© 2016 Acta Materialia Inc. Inclusion bodies (IBs) are protein-based nanoparticles formed in Escherichia coli through stereospecific aggregation processes during the overexpression of recombinant proteins. In the last years, it has been shown that IBs can be used as nanostructured biomaterials to stimulate mammalian cell attachment, proliferation, and differentiation. In addition, these nanoparticles have also been explored as natural delivery systems for protein replacement therapies. Although the production of these protein-based nanomaterials in E. coli is economically viable, important safety concerns related to the presence of endotoxins in the products derived from this microorganism need to be addressed. Lactic acid bacteria (LAB) are a group of food-grade microorganisms that have been classified as safe by biologically regulatory agencies. In this context, we have demonstrated herein, for the first time, the production of fully functional, IB-like protein nanoparticles in LAB. These nanoparticles have been fully characterized using a wide range of techniques, including field emission scanning electron microscopy (FESEM), transmission electron microscopy (TEM), dynamic light scattering (DLS), Fourier transform infrared (FTIR) spectroscopy, zymography, cytometry, confocal microscopy, and wettability and cell coverage measurements. Our results allow us to conclude that these materials share the main physico-chemical characteristics with IBs from E. coli and moreover are devoid of any harmful endotoxin contaminant. These findings reveal a new platform for the production of protein-based safe products with high pharmaceutical interest. Statement of Significance The development of both natural and synthetic biomaterials for biomedical applications is a field in constant development. In this context, E. coli is a bacteria that has been widely studied for its ability to naturally produce functional biomaterials with broad biomedical uses. Despite being effective, products derived from this species contain membrane residues able to trigger a non-desired immunogenic responses. Accordingly, exploring alternative bacteria able to synthesize such biomaterials in a safe molecular environment is becoming a challenge. Thus, the present study describes a new type of functional protein-based nanomaterial free of toxic contaminants with a wide range of applications in both human and veterinary medicine.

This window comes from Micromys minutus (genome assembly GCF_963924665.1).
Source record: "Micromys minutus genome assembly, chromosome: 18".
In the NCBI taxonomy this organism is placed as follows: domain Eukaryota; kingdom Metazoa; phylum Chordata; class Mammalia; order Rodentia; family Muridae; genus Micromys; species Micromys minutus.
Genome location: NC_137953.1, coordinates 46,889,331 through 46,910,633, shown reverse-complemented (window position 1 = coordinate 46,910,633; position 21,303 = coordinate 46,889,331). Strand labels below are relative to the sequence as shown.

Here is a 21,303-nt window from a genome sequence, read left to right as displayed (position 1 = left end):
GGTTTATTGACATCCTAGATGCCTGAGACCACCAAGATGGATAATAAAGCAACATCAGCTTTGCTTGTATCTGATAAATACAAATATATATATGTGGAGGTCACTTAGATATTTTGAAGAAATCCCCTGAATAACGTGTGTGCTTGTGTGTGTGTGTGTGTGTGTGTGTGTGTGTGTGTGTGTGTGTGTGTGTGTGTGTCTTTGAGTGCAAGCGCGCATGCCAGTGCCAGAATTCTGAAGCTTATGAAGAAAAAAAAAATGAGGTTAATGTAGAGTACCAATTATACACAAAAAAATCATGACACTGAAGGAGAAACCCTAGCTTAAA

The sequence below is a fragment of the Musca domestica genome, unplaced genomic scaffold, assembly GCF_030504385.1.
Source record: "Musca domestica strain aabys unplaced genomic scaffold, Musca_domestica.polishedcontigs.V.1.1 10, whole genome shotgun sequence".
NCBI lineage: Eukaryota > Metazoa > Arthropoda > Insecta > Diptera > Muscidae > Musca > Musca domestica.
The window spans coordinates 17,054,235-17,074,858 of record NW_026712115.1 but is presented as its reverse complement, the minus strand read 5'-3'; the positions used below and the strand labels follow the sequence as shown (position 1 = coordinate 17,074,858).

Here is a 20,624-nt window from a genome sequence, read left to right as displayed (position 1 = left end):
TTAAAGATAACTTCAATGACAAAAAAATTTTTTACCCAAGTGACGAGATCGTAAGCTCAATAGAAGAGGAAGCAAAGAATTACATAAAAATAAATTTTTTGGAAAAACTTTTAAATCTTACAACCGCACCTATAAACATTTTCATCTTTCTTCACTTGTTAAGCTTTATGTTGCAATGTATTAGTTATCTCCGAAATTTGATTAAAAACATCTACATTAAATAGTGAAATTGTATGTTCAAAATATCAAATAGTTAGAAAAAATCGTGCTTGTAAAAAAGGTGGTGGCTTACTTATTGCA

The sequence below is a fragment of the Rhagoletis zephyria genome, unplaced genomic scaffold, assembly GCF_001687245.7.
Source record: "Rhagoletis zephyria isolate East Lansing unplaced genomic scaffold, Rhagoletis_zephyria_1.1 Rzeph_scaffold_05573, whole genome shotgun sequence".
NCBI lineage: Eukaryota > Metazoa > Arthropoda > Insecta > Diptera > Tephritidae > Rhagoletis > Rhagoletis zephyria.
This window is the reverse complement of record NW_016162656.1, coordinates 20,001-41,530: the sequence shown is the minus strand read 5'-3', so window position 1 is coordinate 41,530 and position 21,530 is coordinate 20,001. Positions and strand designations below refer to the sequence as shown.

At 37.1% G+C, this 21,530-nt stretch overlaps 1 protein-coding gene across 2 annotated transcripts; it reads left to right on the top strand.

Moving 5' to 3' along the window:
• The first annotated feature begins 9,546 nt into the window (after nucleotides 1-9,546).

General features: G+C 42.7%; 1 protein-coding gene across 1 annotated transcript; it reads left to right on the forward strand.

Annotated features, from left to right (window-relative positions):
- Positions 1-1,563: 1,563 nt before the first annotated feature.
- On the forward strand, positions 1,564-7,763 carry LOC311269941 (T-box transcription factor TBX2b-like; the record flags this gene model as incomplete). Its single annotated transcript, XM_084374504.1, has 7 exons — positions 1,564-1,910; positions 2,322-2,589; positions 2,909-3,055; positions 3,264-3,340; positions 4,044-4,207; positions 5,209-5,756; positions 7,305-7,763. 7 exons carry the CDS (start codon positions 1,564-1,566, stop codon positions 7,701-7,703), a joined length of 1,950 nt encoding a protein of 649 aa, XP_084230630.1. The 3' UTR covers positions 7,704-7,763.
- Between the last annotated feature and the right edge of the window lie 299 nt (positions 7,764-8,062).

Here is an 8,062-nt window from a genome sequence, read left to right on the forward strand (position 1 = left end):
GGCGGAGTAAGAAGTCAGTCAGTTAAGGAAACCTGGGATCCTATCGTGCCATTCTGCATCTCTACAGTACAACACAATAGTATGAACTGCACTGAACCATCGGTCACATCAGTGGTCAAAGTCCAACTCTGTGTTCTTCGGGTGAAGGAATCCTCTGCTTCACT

- Functional nanomaterials
- Lactic acid bacteria